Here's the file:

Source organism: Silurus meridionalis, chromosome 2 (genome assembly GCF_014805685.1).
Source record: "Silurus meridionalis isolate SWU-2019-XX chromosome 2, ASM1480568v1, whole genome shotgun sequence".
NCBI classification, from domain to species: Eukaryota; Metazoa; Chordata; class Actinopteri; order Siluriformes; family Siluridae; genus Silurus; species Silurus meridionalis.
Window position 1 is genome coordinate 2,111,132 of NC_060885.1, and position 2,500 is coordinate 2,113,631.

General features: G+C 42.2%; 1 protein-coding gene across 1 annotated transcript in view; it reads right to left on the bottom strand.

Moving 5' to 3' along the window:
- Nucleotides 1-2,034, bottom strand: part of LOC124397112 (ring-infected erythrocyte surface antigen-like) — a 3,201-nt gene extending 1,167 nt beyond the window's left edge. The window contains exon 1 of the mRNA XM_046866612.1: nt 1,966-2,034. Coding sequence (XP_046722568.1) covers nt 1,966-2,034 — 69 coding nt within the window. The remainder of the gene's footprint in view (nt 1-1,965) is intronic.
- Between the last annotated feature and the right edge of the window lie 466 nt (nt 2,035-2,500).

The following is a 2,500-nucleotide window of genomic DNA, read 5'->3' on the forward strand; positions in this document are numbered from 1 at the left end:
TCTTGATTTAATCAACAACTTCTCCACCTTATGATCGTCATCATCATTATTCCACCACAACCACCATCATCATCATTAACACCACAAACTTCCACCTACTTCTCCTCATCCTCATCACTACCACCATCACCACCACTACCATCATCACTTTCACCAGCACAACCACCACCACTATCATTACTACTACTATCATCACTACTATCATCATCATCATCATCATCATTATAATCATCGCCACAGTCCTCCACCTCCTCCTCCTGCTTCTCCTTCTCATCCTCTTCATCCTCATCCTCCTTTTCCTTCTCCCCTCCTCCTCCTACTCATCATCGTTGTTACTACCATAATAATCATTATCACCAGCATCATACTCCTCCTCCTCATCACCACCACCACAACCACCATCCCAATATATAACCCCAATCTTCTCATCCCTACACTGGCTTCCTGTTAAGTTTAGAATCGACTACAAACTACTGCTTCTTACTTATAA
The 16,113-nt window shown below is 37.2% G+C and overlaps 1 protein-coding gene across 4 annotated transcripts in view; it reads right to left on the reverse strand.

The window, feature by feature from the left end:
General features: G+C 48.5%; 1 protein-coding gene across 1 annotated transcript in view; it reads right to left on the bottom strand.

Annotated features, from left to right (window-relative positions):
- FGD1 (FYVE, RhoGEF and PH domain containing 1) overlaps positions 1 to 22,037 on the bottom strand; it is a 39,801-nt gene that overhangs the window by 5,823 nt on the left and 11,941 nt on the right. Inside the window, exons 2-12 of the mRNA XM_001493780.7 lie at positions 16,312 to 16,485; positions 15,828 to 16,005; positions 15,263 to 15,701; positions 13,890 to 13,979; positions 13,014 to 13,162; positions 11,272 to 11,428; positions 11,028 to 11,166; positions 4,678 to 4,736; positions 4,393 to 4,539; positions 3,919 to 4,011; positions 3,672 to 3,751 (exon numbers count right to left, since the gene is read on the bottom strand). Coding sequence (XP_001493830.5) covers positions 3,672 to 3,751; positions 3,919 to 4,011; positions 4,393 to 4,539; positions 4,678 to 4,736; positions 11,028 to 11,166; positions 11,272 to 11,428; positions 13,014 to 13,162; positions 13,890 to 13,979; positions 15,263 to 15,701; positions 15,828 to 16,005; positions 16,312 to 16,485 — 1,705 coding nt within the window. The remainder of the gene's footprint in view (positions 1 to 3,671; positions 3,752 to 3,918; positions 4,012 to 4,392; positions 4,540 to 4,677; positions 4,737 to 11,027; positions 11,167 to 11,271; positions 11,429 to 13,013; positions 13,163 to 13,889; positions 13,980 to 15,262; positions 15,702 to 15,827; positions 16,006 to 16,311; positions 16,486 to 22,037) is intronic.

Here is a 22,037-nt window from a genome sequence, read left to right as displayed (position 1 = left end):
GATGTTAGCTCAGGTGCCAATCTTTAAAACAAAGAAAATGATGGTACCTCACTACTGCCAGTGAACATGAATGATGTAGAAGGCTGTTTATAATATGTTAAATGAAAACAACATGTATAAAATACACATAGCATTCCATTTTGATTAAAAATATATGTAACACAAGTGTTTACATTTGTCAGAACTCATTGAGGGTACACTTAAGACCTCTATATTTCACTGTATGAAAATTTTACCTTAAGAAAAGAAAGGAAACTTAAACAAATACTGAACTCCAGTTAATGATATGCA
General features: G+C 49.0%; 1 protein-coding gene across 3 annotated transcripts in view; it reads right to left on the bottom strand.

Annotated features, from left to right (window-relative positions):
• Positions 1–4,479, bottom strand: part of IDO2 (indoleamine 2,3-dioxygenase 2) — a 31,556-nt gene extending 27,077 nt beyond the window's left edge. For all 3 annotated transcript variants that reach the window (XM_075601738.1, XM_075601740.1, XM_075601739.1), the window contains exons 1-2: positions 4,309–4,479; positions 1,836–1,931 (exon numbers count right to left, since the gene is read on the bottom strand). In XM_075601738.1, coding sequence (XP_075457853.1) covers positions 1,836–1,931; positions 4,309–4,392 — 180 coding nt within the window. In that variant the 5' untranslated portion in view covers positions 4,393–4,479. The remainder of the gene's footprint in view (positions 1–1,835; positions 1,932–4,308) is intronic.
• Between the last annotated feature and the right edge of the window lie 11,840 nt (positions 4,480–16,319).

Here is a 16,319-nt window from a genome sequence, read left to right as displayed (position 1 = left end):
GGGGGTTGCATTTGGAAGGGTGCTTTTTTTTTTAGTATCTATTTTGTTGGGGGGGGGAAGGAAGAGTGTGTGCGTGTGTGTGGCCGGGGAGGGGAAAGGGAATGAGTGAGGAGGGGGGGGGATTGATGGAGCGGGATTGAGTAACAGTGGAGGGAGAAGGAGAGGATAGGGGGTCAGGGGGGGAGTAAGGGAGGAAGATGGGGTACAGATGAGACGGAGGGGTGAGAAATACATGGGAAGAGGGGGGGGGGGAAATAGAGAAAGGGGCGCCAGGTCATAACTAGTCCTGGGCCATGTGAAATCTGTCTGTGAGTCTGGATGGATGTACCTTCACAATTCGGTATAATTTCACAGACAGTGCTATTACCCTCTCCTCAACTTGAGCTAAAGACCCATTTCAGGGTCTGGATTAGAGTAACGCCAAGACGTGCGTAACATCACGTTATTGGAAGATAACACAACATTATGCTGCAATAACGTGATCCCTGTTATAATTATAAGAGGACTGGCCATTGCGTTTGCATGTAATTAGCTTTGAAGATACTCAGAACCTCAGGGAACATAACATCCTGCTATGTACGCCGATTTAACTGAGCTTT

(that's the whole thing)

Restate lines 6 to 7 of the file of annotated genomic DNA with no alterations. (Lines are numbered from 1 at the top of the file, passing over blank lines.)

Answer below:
Moving 5' to 3' along the window:
- Nucleotides 1-2,034, bottom strand: part of LOC124397112 (ring-infected erythrocyte surface antigen-like) — a 3,201-nt gene extending 1,167 nt beyond the window's left edge. The window contains exon 1 of the mRNA XM_046866612.1: nt 1,966-2,034. Coding sequence (XP_046722568.1) covers nt 1,966-2,034 — 69 coding nt within the window. The remainder of the gene's footprint in view (nt 1-1,965) is intronic.